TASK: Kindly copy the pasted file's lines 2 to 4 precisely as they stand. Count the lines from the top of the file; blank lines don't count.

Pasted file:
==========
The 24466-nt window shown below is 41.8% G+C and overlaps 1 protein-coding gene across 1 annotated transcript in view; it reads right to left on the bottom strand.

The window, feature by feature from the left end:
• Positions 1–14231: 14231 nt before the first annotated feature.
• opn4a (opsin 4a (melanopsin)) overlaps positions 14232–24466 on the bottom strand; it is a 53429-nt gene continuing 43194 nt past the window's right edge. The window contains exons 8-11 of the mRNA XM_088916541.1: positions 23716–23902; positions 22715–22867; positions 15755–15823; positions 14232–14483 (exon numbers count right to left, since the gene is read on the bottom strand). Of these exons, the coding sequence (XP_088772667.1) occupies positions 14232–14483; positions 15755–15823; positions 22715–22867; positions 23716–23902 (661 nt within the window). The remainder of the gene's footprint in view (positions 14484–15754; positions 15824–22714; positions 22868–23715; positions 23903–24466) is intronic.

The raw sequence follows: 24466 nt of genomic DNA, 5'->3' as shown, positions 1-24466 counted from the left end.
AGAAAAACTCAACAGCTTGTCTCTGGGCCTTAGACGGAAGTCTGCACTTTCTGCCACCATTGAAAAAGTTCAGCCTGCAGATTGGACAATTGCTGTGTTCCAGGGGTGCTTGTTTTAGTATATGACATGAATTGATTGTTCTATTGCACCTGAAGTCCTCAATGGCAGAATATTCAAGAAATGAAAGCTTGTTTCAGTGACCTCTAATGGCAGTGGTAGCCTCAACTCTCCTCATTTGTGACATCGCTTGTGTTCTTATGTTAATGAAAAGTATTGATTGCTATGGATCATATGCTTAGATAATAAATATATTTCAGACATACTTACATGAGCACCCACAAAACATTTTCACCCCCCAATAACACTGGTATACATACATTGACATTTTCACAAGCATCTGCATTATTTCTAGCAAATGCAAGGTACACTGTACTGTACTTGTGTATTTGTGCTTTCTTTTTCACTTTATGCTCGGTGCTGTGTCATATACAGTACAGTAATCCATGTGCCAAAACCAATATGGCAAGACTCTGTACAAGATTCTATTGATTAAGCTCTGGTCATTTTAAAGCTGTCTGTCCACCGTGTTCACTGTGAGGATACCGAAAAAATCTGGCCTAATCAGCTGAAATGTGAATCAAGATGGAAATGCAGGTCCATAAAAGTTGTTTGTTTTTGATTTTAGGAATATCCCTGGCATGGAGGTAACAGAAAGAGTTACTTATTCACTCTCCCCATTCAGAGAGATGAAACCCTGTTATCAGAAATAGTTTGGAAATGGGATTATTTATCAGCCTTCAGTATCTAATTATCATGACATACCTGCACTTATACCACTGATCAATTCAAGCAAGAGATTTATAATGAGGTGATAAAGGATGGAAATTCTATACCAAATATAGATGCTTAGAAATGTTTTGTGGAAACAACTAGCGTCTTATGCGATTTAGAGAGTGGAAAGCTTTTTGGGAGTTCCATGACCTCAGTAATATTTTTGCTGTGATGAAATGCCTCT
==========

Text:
The window, feature by feature from the left end:
• Positions 1–14231: 14231 nt before the first annotated feature.
• opn4a (opsin 4a (melanopsin)) overlaps positions 14232–24466 on the bottom strand; it is a 53429-nt gene continuing 43194 nt past the window's right edge. The window contains exons 8-11 of the mRNA XM_088916541.1: positions 23716–23902; positions 22715–22867; positions 15755–15823; positions 14232–14483 (exon numbers count right to left, since the gene is read on the bottom strand). Of these exons, the coding sequence (XP_088772667.1) occupies positions 14232–14483; positions 15755–15823; positions 22715–22867; positions 23716–23902 (661 nt within the window). The remainder of the gene's footprint in view (positions 14484–15754; positions 15824–22714; positions 22868–23715; positions 23903–24466) is intronic.